Introduction. Intrathecal drug delivery systems (IDDSs) have dramatically improved analgesia and the functional status of cancer patients and those with chronic pain states. However, given the close proximity to the neuraxis and frequent concomitant use of antiplatelet or anticoagulant medications, this intervention is not without risk. The goal of this investigation was to determine the incidence of bleeding complications following IDDS placement. Methods. This is a retrospective review from 2005 through 2014 of adult patients undergoing IDDS implantation or revision at a tertiary care center. The primary outcome was a bleeding-related neurological complication requiring emergency medicine, neurology, or neurosurgical evaluation within 31 days. Results. A total of 247 procedures were performed on 216 unique patients. Patients received aspirin or nonsteroidal anti-inflammatory drugs (NSAIDs) within seven days of needle placement for 64 procedures (25.9%). A preprocedural platelet count or international normalized ratio (INR) was available within 30 days for 138 procedures (55.9%). Of these, two patients had a platelet count lower than 100 x 109/L and one patient had an INR of 1.5 or higher at the time of the procedure. One neurological complication was identified (0.4%) that was not related to procedural bleeding. Similarly, three patients (1.2%) received a periprocedural red blood cell transfusion, none of which were related to procedural bleeding. Conclusion. No cases of bleeding-related neurological complications were identified following IDDS placement or revision, including in those receiving aspirin or NSAIDs. Future investigations with larger numbers are needed to further explore the safety of antithrombotic therapy continuation or discontinuation periprocedurally.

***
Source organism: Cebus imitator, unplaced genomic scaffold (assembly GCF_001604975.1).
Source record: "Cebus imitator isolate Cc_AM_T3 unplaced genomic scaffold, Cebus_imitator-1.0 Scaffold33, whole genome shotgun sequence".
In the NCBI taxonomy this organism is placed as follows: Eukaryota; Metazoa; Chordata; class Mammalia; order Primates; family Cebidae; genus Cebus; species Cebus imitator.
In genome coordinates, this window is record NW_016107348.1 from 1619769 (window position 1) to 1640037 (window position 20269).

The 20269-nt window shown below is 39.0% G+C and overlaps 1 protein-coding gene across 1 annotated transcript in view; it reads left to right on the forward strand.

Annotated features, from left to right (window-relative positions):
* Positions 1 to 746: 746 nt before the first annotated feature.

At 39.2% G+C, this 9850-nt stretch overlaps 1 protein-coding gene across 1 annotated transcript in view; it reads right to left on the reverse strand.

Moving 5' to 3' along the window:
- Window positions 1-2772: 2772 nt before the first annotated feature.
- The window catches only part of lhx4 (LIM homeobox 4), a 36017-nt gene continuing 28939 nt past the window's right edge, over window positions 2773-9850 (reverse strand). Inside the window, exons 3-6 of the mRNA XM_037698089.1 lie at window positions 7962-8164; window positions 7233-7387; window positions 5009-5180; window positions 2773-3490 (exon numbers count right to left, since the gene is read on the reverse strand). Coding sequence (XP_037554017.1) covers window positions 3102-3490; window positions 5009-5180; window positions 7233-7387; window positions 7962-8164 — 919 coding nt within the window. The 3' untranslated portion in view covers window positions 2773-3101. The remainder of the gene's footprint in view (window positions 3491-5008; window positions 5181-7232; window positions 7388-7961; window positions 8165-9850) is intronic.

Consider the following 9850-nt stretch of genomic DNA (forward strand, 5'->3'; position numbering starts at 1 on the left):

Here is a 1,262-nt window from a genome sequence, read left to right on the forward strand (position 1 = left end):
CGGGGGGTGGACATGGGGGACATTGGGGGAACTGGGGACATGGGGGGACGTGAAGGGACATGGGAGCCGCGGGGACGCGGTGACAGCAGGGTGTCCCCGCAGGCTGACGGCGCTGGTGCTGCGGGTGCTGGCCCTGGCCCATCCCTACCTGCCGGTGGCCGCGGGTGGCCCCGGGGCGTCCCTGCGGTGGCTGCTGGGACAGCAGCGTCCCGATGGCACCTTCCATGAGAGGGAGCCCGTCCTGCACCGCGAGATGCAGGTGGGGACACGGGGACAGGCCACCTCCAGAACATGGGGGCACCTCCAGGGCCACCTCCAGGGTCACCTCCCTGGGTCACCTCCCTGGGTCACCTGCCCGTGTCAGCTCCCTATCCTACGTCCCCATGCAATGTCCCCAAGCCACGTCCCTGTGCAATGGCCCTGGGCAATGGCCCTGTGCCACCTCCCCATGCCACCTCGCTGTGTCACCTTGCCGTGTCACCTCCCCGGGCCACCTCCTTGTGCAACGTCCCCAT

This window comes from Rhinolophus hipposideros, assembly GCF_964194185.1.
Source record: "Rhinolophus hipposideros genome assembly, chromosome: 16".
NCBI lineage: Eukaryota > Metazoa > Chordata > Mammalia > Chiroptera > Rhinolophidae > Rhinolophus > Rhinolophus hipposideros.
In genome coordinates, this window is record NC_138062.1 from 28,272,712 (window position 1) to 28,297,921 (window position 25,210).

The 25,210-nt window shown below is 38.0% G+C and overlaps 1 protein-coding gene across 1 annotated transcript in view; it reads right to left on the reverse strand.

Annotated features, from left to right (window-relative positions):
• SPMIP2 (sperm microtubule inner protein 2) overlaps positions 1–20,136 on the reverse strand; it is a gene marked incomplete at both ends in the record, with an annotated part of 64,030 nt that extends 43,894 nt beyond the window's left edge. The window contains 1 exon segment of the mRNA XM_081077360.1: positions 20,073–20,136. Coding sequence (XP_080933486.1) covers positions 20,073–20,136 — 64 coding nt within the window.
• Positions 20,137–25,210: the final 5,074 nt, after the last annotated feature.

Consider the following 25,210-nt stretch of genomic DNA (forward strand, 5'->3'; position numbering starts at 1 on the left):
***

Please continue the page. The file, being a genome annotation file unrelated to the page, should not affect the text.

- Cancer pain
- Intrathecal drug delivery system
ASJC Scopus subject areas
- Clinical Neurology
- Anesthesiology and Pain Medicine